Instead, I make my way to Diablo Waterfall. Alone. Because my boyfriend has come down with the dreaded Montezuma's Revenge. A water-borne disease that often affects tourists in South America and makes it impossible to get more than five feet away from the "Baños". And I don't mean the hot springs.
Similar to many other attractions around Baños, the trail to the waterfall is quite touristy. Sales booths are everywhere, and the entrance is decorated with a relatively funny plastic monster. I'm not a fan of man-made amusement crap. It always feels like a dumbed-down kid's birthday party for adults with no imagination of their own.
Nevertheless, the waterfall is worth seeing. Thundering, it plunges into a cauldron filled with rocks and forms a ring-shaped rainbow!
If you crawl on your hands and feet through a low tunnel, you can even get to a ledge behind the
waterfall. Of course, I have to do this. After all, YOLO. Now soaking wet from the spray, I stand with the tip of my nose against the roaring water. I have never been this close to a
waterfall before—not even in Switzerland or Iceland.
Speaking of noses: Ecuador has—or rather had—one of the most spectacular rail lines in the world. The Devil's Nose Train near Alausi. A rail line traversing an almost vertical rock face. It is so steep that the train can only go up and down by means of a sharp zigzag, back-and-forth course.The cars go to one end of the track, stop, the track is switched, and the train goes up or down to the next level backwards. This repeated until the train reaches the top or bottom. Normal switchback curves are not possible.
Unfortunately, the train has been out of service since 2020 [October 2022]. As to why, Ecuadorians have different opinions. Some think "because of Corona", others "because the government is a corrupt mess". Maybe Bill Gates, Elon Musk, a flying saucer, or the Great Ghost of Cesar have something to do with it. Who knows? In any case, the train isn’t in operation.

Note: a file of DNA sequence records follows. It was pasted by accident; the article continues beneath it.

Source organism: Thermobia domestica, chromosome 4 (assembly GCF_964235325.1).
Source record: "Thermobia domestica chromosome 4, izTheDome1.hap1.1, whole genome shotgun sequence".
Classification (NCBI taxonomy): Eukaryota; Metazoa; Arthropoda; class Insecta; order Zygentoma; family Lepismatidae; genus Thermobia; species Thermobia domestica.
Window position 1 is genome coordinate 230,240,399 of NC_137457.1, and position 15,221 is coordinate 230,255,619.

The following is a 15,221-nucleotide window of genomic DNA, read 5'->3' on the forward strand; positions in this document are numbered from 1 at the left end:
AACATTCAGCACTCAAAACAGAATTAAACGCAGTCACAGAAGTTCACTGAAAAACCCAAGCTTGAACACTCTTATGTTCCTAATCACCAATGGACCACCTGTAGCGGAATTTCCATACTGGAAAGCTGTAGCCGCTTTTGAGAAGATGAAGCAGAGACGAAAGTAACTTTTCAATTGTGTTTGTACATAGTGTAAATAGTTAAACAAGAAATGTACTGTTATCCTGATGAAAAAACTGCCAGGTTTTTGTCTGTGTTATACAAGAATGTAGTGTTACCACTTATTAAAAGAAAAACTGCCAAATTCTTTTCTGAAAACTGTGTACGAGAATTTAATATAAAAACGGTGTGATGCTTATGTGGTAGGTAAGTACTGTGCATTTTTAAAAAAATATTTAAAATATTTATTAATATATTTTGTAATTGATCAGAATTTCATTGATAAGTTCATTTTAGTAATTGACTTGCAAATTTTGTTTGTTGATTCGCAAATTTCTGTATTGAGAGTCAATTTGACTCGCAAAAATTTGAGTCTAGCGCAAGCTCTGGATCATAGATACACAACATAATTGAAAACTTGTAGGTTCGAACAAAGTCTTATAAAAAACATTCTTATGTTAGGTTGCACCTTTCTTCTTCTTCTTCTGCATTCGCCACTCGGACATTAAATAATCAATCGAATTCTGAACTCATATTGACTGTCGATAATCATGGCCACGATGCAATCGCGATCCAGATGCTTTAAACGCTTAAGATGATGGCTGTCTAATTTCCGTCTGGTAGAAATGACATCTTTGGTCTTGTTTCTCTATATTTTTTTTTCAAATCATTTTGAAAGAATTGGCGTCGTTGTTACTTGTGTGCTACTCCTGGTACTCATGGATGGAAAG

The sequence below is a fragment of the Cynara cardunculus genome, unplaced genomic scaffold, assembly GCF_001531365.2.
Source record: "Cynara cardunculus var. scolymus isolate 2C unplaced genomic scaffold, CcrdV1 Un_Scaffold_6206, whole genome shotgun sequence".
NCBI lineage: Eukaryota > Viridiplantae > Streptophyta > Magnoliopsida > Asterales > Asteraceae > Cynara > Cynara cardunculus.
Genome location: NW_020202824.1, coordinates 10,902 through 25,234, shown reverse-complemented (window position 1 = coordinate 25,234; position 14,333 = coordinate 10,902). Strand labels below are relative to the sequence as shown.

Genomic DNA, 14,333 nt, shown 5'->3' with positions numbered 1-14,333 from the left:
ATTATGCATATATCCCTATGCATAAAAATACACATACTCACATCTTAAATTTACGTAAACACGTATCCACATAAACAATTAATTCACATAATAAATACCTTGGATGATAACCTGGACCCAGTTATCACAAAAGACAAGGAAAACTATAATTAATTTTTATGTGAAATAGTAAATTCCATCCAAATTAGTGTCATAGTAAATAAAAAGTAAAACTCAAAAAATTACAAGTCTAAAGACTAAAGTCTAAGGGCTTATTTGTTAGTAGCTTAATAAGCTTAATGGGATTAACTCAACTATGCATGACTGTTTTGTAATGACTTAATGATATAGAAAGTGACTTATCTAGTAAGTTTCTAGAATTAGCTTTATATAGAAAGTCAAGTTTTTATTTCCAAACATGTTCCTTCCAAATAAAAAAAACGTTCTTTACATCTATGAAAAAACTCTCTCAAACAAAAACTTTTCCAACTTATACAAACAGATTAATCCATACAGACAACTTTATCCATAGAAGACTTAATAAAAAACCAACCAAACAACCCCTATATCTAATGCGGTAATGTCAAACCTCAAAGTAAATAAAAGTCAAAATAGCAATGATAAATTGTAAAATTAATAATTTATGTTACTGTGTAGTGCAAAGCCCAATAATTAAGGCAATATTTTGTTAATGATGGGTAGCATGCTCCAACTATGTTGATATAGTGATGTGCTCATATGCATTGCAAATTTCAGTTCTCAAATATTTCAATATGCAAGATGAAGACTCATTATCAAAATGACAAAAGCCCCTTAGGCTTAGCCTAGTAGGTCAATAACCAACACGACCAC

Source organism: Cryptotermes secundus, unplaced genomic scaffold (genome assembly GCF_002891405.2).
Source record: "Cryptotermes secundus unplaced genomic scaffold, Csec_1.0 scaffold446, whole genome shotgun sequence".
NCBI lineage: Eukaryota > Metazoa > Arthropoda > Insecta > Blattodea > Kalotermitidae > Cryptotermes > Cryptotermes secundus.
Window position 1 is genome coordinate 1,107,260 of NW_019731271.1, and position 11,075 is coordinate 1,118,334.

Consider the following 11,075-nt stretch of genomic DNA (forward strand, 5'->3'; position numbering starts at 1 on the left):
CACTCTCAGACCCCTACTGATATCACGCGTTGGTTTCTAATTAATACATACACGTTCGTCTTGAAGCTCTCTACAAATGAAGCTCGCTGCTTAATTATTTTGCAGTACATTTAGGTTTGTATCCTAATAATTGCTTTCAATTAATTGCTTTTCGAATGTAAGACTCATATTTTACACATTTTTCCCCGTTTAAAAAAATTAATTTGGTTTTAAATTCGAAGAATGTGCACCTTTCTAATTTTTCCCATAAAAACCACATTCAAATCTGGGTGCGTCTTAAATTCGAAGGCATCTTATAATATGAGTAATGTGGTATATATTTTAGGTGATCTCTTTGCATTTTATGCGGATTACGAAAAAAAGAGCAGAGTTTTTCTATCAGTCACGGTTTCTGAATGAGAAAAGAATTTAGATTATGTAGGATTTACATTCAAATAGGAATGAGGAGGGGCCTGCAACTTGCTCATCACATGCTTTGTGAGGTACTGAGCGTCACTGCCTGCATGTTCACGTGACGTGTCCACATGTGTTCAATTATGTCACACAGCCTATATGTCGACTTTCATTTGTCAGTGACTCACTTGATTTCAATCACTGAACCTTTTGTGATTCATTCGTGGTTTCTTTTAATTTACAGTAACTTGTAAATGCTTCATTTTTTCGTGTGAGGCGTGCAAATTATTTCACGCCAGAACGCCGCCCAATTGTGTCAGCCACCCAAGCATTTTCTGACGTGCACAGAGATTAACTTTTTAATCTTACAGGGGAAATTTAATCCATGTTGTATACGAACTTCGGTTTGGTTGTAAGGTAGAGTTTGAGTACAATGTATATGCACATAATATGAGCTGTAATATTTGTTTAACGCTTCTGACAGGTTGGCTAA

Fortunately, you can hike up to the top of the Devil's Nose! The hiking trail is honestly even more spectacular than the railroad track because it's much higher. So high, in fact, that there are no trees growing. We sizzle under a scorching sun, hiking between brown fields, feeling like tiny hot dogs baking in the Sahara at the end of the dry season.
The views at the Nose, however, are spectacular. Not only do we see the zigzag tracks from above, but also three different canyons that come together at the top of Devil's Nose.
Everything does not always work out as planned, but in a country like Ecuador, you just drive an hour and you're in another world with a thousand new possibilities.
Before we started our Ecuadorian road trip, we experienced an unforgettable trip to the Amazonian jungle. What we experienced there, you can read here: 5 Days in the Amazon Rainforest: Adventures in a fragile World.